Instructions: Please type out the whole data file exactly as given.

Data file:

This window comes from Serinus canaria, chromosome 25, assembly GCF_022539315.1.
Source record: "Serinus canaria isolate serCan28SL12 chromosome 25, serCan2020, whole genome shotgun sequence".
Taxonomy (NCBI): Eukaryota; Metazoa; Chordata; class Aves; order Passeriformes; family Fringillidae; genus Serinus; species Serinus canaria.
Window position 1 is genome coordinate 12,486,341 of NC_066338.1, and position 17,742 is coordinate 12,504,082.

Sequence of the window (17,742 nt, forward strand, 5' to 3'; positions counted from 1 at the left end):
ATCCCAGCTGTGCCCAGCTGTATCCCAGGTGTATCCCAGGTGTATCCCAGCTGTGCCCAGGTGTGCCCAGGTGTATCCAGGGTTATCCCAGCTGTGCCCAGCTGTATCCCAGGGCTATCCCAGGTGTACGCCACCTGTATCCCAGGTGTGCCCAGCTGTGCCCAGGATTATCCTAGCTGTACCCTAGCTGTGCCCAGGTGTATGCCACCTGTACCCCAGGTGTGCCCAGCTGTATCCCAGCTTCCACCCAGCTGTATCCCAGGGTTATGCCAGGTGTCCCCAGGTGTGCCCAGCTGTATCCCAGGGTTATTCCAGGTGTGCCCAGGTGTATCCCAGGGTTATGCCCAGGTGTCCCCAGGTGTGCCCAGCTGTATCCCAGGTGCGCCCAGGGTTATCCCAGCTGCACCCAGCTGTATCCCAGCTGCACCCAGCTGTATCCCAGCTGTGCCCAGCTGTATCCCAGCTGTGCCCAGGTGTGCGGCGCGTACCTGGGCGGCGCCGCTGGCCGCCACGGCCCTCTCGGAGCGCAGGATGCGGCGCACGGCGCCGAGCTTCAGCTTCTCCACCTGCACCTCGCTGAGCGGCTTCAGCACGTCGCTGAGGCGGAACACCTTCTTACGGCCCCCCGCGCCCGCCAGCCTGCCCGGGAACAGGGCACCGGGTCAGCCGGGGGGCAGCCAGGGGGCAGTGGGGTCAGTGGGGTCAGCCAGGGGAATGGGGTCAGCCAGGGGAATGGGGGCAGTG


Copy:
This window comes from Serinus canaria, chromosome 25, assembly GCF_022539315.1.
Source record: "Serinus canaria isolate serCan28SL12 chromosome 25, serCan2020, whole genome shotgun sequence".
Taxonomy (NCBI): Eukaryota; Metazoa; Chordata; class Aves; order Passeriformes; family Fringillidae; genus Serinus; species Serinus canaria.
Window position 1 is genome coordinate 12,486,341 of NC_066338.1, and position 17,742 is coordinate 12,504,082.

Sequence of the window (17,742 nt, forward strand, 5' to 3'; positions counted from 1 at the left end):
ATCCCAGCTGTGCCCAGCTGTATCCCAGGTGTATCCCAGGTGTATCCCAGCTGTGCCCAGGTGTGCCCAGGTGTATCCAGGGTTATCCCAGCTGTGCCCAGCTGTATCCCAGGGCTATCCCAGGTGTACGCCACCTGTATCCCAGGTGTGCCCAGCTGTGCCCAGGATTATCCTAGCTGTACCCTAGCTGTGCCCAGGTGTATGCCACCTGTACCCCAGGTGTGCCCAGCTGTATCCCAGCTTCCACCCAGCTGTATCCCAGGGTTATGCCAGGTGTCCCCAGGTGTGCCCAGCTGTATCCCAGGGTTATTCCAGGTGTGCCCAGGTGTATCCCAGGGTTATGCCCAGGTGTCCCCAGGTGTGCCCAGCTGTATCCCAGGTGCGCCCAGGGTTATCCCAGCTGCACCCAGCTGTATCCCAGCTGCACCCAGCTGTATCCCAGCTGTGCCCAGCTGTATCCCAGCTGTGCCCAGGTGTGCGGCGCGTACCTGGGCGGCGCCGCTGGCCGCCACGGCCCTCTCGGAGCGCAGGATGCGGCGCACGGCGCCGAGCTTCAGCTTCTCCACCTGCACCTCGCTGAGCGGCTTCAGCACGTCGCTGAGGCGGAACACCTTCTTACGGCCCCCCGCGCCCGCCAGCCTGCCCGGGAACAGGGCACCGGGTCAGCCGGGGGGCAGCCAGGGGGCAGTGGGGTCAGTGGGGTCAGCCAGGGGAATGGGGTCAGCCAGGGGAATGGGGGCAGTG